Financial analysts and commentators interpreted these remarks as a sign that the ECB was preparing to pare back further its bond-buying programme. As from next month, the bond-buying programme is being reduced to €60 billion per month until December 2017 from the current level of €80 billion per month.
The subtle shift in the message from the President of the European Central Bank led to a rally in Germany’s 10-year bond yield on Thursday afternoon to 0.43 per cent from just 0.18 per cent 10 days earlier.
German bund yields continued to rally the following day in the aftermath of the ECB press conference and also after a report published on Bloomberg indicated that the European Central Bank had discussed whether rates could rise before it completed its bond buying programme scheduled for December 2017. Currently, banks are being charged 0.4 per cent on a portion of reserves parked at central banks across the eurozone. An easing of this negative rate would be positive for the banking sector as the negative deposit rate is squeezing profit margins since banks cannot pass this cost back to their customers.
The report from Bloomberg also said that members of the ECB’s Governing Council had discussed ways how to normalise monetary policy measures and an effective manner of how this plan should be communicated to the market.
Should the ECB truly raise rates before the end of the QE programme, it would mark a departure from the guidance on timing of rate hikes that the President of the ECB has given since March 2016, when he lowered the deposit rate to minus 0.4 percent. The President of the ECB had repeatedly claimed that “The Governing Council expects the key ECB interest rates to remain at present or lower levels for an extended period of time, and well past the horizon of our net asset purchases.”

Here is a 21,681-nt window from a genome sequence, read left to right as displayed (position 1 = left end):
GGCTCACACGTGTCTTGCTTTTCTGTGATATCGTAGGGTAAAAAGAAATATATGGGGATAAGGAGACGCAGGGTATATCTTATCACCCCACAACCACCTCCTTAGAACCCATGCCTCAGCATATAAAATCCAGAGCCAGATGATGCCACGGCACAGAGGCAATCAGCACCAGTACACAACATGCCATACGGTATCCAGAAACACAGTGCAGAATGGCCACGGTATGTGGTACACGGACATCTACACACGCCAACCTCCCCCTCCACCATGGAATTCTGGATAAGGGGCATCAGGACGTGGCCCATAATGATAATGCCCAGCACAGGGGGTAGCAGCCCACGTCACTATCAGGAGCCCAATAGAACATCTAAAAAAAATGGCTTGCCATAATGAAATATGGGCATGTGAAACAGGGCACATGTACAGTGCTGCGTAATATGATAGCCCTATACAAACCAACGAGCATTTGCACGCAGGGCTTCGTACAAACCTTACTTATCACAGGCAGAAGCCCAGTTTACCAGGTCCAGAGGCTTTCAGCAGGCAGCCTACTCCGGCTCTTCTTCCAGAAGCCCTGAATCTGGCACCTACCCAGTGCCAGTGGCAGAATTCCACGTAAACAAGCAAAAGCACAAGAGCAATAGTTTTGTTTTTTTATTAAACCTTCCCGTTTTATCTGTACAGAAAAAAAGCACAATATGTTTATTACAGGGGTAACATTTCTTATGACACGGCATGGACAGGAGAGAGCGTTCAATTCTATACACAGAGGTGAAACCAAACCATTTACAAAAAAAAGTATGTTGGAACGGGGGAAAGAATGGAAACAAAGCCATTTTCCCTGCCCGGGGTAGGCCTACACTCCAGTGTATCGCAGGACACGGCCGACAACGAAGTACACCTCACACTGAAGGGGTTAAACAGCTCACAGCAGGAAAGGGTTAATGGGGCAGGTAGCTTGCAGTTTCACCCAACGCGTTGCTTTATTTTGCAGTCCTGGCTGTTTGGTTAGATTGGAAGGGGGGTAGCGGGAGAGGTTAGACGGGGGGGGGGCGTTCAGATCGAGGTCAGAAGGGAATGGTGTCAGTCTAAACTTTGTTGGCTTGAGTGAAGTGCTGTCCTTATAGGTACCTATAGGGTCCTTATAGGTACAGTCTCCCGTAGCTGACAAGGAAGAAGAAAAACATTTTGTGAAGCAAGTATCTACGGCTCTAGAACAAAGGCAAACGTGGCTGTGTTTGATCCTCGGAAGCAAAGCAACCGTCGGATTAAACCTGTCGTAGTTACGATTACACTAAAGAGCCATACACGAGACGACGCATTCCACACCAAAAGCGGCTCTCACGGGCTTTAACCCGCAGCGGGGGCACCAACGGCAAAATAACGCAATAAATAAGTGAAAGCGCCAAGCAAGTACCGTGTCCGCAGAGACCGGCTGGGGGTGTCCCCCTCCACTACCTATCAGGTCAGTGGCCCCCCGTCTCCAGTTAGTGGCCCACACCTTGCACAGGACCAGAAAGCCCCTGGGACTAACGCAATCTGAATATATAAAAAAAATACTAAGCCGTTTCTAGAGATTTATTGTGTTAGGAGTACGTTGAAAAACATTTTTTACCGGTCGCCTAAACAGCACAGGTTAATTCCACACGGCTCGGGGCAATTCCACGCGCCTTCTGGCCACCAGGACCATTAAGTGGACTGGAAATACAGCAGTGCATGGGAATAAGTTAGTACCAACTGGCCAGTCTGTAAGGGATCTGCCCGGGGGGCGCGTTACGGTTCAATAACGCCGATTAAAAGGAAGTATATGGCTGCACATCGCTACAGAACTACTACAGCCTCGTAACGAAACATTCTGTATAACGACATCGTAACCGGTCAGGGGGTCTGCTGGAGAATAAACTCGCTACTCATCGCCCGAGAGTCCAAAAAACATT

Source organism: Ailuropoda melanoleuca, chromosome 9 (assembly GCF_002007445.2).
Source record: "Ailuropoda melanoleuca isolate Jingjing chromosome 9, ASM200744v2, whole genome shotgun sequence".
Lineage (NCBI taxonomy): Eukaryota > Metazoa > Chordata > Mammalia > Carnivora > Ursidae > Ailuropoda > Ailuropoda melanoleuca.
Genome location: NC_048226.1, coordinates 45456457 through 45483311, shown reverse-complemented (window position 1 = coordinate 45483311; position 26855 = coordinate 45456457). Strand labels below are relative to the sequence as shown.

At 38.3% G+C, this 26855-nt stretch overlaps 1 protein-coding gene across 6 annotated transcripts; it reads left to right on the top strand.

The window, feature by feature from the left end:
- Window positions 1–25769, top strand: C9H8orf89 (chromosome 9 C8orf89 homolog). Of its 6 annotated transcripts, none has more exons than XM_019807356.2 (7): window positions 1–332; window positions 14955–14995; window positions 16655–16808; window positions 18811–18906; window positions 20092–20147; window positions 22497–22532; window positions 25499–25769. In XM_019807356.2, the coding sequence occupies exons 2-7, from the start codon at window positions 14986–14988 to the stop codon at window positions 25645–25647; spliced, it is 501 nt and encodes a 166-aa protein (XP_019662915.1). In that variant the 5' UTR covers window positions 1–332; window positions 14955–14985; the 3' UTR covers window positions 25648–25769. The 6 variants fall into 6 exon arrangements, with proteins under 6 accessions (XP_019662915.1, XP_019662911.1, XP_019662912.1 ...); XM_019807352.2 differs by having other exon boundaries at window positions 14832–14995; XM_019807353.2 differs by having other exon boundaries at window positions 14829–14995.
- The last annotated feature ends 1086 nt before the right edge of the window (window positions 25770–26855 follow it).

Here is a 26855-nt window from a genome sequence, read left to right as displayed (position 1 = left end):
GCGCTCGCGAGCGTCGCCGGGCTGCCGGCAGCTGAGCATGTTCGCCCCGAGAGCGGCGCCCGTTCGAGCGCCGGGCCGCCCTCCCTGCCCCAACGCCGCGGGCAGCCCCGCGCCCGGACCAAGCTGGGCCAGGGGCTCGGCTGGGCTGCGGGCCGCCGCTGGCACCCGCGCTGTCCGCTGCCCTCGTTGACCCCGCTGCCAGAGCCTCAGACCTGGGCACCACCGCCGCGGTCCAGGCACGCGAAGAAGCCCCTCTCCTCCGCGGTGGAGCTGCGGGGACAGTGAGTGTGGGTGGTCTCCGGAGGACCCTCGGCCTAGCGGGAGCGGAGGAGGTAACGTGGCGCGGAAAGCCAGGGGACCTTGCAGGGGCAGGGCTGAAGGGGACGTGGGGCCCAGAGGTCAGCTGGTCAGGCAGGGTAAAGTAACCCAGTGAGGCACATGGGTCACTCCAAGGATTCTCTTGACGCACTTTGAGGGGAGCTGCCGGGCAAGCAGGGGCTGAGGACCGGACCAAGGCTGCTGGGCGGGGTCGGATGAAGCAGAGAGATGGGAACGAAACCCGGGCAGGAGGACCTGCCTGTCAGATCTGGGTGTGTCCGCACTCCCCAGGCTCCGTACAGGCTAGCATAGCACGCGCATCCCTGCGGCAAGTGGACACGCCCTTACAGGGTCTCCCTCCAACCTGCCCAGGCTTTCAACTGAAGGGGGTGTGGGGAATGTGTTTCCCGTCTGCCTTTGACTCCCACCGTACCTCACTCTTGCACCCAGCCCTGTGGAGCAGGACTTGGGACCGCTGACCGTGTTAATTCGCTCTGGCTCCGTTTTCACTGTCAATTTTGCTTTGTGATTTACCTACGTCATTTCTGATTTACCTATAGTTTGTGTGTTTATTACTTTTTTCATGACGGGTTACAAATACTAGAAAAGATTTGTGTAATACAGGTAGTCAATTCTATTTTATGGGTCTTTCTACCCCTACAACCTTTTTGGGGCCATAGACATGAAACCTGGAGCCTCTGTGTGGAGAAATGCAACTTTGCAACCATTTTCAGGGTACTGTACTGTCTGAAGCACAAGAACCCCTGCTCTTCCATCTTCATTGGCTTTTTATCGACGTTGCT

This method would also differ from that adopted by the US Federal Reserve which ended its QE programme in October 2014 and raised interest rates for the first time in December 2015.
Although during last week’s press conference the ECB President played down the prospects of a rate hike before the end of its QE programme, he noted that the “probability of a rate cut has gone down”.
Some international economists are now anticipating that the ECB will lift the eurozone deposit rate by 25 basis points from a record low of minus 0.4 per cent as early as September 2017 and continue winding down its bond buying programme in early 2018.
In the coming months, should economic data continue to confirm the renewed positive momentum across the eurozone region and the ECB truly moves towards such tightening policies, yields are widely anticipated to continue to edge higher towards more normalised levels.
It is worth highlighting that prior to the start of the QE programme in early 2015, the eurozone 10-year benchmark bond yield stood well above 1% during the first half of 2014 and only dropped below 0.5% at the start of 2015 once the ECB formally announced a commencement date for QE purchases. Should yields edge up past the 1% level once again, sovereign bond prices across the Eurozone will continue to decline and MGS prices will follow such a trend.
As such, retail investors who may have purchased MGS’s mainly for speculative purposes and have not yet been able to exit their positions should take note of such a possibility. Bond yields and MGS prices will undoubtedly remain very volatile from one day to the next mainly influenced by economic data, statements by officials of the ECB, political developments and other factors. Investors would do well to understand the current climate and the implications should conditions across the Eurozone continue to improve.Print This Page Disclaimer